Will the Apple Watch be the next frontier for ads and monetization? Advertisers, agencies, and developers are still wondering after Monday’s launch event in San Francisco. JP Morgan predicts Apple will sell 26 million units in 2015, making it almost as big as the entire Swiss watch industry, and the number one watchmaker in terms of market share.

While lots of fantastical ideas are circulating on how Apple Watch will work for advertisers, many of the proposed applications will be too niche to be significant. Concepts like surfacing coupons when a consumer walks by a particular store seem clever in theory but will be complicated to scale.

Major brand advertisers care about scale. So they are typically not the first to adopt new platforms. Don’t expect a flood of Fortune 500 advertising spend on Day One. The question is, will app developers be able to amass a large enough audience to justify new ad formats?

Scale is important for developers too — new apps need sizable audiences to generate revenue. When experimenting with a new product and platform, developers nearly always avoid cluttering the experience with unproven ads. Only when adoption and retention levels are healthy and well-understood will developers integrate ad-based monetization.

Video is the hottest ad format, but its absence from Watch will hinder widespread advertising adoption. While display ads have been ubiquitous for years, they deliver much lower engagements and payouts than video. There is no video playback capability built into Watch, and it may be a couple of generations before this happens, given battery life and screen size. So, we’re unlikely to see branded content anytime soon. Static display may be another story, with Facebook proving that well-targeted static imagery can consistently drive action. So expect to see developers try out advertising app installs for Watch.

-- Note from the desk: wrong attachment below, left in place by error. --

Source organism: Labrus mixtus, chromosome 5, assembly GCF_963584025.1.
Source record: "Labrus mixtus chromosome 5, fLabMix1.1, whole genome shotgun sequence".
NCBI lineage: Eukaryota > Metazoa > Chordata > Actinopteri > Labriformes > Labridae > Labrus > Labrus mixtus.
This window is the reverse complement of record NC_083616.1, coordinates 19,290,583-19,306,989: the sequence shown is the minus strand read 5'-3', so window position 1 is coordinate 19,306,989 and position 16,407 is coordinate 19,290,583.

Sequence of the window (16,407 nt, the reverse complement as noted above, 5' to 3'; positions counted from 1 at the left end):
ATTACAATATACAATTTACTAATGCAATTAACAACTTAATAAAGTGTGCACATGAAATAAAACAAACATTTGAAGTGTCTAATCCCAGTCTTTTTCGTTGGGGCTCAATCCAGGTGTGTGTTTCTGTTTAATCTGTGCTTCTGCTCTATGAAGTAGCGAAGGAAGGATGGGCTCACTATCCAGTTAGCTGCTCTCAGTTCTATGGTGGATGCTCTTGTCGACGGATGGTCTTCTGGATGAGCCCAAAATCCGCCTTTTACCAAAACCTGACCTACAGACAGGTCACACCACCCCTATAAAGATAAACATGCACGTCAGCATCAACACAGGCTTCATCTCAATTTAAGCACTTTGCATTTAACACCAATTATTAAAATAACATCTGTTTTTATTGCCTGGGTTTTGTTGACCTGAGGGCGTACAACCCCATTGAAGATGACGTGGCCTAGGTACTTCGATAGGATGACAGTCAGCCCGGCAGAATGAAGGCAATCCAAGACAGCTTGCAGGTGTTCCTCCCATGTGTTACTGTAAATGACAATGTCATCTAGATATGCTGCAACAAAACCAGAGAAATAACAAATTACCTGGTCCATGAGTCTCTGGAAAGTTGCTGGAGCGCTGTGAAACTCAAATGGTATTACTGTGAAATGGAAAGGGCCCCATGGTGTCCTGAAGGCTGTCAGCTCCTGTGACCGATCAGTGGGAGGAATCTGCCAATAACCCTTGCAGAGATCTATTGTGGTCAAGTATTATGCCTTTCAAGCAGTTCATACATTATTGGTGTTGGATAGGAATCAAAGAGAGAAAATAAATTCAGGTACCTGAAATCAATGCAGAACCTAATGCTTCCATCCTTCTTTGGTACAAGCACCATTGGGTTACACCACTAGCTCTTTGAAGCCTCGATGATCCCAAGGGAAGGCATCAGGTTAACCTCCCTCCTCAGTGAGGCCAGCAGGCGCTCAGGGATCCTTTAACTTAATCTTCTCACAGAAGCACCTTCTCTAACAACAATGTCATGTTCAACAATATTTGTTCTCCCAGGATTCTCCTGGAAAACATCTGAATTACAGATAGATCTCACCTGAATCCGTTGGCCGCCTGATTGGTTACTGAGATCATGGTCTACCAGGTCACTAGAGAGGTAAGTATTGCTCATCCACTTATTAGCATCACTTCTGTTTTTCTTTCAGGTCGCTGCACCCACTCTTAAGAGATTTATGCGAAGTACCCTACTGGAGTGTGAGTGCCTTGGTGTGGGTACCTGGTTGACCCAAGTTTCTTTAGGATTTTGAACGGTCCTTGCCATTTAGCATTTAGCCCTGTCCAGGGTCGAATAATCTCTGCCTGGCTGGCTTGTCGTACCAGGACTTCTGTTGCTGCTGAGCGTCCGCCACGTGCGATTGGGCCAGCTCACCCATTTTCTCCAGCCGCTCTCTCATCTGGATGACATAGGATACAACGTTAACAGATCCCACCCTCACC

From a developer’s point of view, Apple Watch will be less of a new “Wild West” than iPhone was, as many of the big Watch developers will already be well versed in the iOS ecosystem. So ad implementations should be clean and thoughtful early on (whereas this took years with iPhone). Expect to see a few novel games and social applications hit it big on Watch and then find creative ways to carefully introduce “native” ads into their experience.

It’s important to note that Apple has been tight-lipped about what, if any, advertising it will allow on Apple Watch. Guidelines on this have not been released, and given Apple’s lack of enthusiasm about advertising-based revenue, I would not be surprised to see Apple forbid some or all obvious forms of ads, at least until it feels the platform is off to a successful launch with consumers.

Only time will tell how the app and brand world evolves to adapt to the platform. It’ll sure be fun to … watch.

Dan LaughlinDan Laughlin is VP of business development at NYC-based HyprMX, which brings brand video ads to mobile. Email him at dan@hyprmx.com or follow him on Twitter @dan_laughlin.

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